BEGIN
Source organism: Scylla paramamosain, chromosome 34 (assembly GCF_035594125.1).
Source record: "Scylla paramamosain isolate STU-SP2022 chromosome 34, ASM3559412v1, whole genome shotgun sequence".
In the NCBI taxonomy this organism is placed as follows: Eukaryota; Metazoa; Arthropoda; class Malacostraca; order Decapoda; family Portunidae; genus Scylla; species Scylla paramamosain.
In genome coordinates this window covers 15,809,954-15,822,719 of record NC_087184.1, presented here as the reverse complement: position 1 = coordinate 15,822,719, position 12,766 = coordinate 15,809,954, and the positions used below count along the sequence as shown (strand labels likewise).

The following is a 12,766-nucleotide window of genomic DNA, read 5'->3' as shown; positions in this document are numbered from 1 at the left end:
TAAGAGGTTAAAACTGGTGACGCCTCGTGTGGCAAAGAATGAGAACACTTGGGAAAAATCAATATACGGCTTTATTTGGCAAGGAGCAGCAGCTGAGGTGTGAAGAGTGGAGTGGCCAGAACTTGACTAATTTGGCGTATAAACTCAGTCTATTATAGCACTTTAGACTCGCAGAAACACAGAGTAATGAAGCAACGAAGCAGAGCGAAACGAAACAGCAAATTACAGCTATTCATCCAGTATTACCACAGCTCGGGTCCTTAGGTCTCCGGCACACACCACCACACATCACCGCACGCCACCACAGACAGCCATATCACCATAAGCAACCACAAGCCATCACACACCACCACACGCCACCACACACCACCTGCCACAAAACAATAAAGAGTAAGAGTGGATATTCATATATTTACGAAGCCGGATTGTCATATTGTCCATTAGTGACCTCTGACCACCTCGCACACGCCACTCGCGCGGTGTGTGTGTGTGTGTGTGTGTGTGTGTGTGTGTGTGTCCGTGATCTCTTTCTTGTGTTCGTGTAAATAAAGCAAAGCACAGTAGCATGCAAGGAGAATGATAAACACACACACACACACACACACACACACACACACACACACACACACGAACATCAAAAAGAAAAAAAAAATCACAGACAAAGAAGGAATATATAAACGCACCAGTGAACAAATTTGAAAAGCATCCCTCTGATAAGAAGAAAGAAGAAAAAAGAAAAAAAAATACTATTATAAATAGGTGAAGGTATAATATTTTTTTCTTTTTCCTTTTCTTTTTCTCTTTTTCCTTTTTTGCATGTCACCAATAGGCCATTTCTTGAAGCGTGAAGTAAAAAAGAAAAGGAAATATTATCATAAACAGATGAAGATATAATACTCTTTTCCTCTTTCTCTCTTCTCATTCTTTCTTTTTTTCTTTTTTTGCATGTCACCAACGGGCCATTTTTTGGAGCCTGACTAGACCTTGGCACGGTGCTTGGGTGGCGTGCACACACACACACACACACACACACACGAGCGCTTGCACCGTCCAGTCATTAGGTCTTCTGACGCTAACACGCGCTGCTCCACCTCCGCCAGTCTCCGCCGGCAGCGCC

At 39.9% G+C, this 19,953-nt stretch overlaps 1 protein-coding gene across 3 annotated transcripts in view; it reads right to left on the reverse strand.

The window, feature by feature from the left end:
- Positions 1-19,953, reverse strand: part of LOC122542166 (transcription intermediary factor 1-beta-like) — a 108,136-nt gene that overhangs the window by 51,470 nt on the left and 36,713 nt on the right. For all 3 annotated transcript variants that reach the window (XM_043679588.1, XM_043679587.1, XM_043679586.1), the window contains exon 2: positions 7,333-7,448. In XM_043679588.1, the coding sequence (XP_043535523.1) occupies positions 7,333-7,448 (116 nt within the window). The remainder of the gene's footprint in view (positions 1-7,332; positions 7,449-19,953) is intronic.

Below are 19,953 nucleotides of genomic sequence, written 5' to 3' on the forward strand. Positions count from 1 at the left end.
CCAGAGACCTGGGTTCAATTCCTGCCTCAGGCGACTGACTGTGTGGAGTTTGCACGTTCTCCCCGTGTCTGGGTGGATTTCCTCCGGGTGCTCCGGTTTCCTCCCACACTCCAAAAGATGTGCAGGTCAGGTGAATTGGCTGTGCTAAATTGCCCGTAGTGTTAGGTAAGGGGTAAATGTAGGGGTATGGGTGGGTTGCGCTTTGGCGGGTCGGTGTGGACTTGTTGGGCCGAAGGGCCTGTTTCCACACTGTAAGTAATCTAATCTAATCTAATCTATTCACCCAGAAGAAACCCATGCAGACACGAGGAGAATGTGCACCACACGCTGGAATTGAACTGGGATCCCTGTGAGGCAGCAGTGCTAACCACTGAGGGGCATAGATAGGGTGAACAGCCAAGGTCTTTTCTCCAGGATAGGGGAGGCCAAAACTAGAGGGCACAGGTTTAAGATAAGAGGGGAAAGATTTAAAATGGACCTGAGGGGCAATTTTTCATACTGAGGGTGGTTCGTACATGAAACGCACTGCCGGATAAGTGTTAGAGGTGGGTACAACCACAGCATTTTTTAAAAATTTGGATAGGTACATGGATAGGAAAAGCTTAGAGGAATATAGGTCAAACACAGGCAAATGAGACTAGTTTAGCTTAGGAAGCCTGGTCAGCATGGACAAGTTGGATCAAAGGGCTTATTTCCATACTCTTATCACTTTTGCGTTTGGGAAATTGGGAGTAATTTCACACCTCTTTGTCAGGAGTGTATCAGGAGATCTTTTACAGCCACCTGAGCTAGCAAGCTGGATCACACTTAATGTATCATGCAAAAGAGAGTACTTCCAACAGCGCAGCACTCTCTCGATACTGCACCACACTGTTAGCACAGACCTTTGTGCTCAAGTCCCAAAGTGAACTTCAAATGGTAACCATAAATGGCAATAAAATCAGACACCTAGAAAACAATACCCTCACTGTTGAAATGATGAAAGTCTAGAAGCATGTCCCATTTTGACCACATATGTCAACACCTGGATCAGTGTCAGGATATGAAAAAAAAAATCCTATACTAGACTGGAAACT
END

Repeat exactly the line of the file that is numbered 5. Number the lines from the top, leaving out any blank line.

The following is a 12,766-nucleotide window of genomic DNA, read 5'->3' as shown; positions in this document are numbered from 1 at the left end: